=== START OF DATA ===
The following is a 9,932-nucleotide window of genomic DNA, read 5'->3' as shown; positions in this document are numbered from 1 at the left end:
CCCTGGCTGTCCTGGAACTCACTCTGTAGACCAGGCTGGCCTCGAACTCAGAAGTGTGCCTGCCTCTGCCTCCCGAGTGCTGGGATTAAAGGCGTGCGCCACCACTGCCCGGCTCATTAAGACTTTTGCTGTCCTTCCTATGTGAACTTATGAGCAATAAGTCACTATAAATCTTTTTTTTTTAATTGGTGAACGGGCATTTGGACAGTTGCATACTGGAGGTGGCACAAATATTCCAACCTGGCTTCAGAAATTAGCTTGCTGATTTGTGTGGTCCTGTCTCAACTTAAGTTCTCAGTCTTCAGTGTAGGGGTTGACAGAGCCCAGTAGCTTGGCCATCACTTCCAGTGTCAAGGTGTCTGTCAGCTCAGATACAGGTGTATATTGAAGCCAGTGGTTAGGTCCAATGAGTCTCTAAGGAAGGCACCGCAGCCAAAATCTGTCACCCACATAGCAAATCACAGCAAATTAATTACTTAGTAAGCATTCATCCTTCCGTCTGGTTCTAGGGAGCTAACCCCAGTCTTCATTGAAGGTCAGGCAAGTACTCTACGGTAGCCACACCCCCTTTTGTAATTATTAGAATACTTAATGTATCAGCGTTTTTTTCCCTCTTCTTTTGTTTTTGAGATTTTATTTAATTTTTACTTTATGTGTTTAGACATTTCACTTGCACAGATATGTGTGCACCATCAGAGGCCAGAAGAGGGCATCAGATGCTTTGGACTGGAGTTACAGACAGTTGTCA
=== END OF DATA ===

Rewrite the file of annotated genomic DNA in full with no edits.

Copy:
The following is a 9,932-nucleotide window of genomic DNA, read 5'->3' as shown; positions in this document are numbered from 1 at the left end:
CCCTGGCTGTCCTGGAACTCACTCTGTAGACCAGGCTGGCCTCGAACTCAGAAGTGTGCCTGCCTCTGCCTCCCGAGTGCTGGGATTAAAGGCGTGCGCCACCACTGCCCGGCTCATTAAGACTTTTGCTGTCCTTCCTATGTGAACTTATGAGCAATAAGTCACTATAAATCTTTTTTTTTTAATTGGTGAACGGGCATTTGGACAGTTGCATACTGGAGGTGGCACAAATATTCCAACCTGGCTTCAGAAATTAGCTTGCTGATTTGTGTGGTCCTGTCTCAACTTAAGTTCTCAGTCTTCAGTGTAGGGGTTGACAGAGCCCAGTAGCTTGGCCATCACTTCCAGTGTCAAGGTGTCTGTCAGCTCAGATACAGGTGTATATTGAAGCCAGTGGTTAGGTCCAATGAGTCTCTAAGGAAGGCACCGCAGCCAAAATCTGTCACCCACATAGCAAATCACAGCAAATTAATTACTTAGTAAGCATTCATCCTTCCGTCTGGTTCTAGGGAGCTAACCCCAGTCTTCATTGAAGGTCAGGCAAGTACTCTACGGTAGCCACACCCCCTTTTGTAATTATTAGAATACTTAATGTATCAGCGTTTTTTTCCCTCTTCTTTTGTTTTTGAGATTTTATTTAATTTTTACTTTATGTGTTTAGACATTTCACTTGCACAGATATGTGTGCACCATCAGAGGCCAGAAGAGGGCATCAGATGCTTTGGACTGGAGTTACAGACAGTTGTCA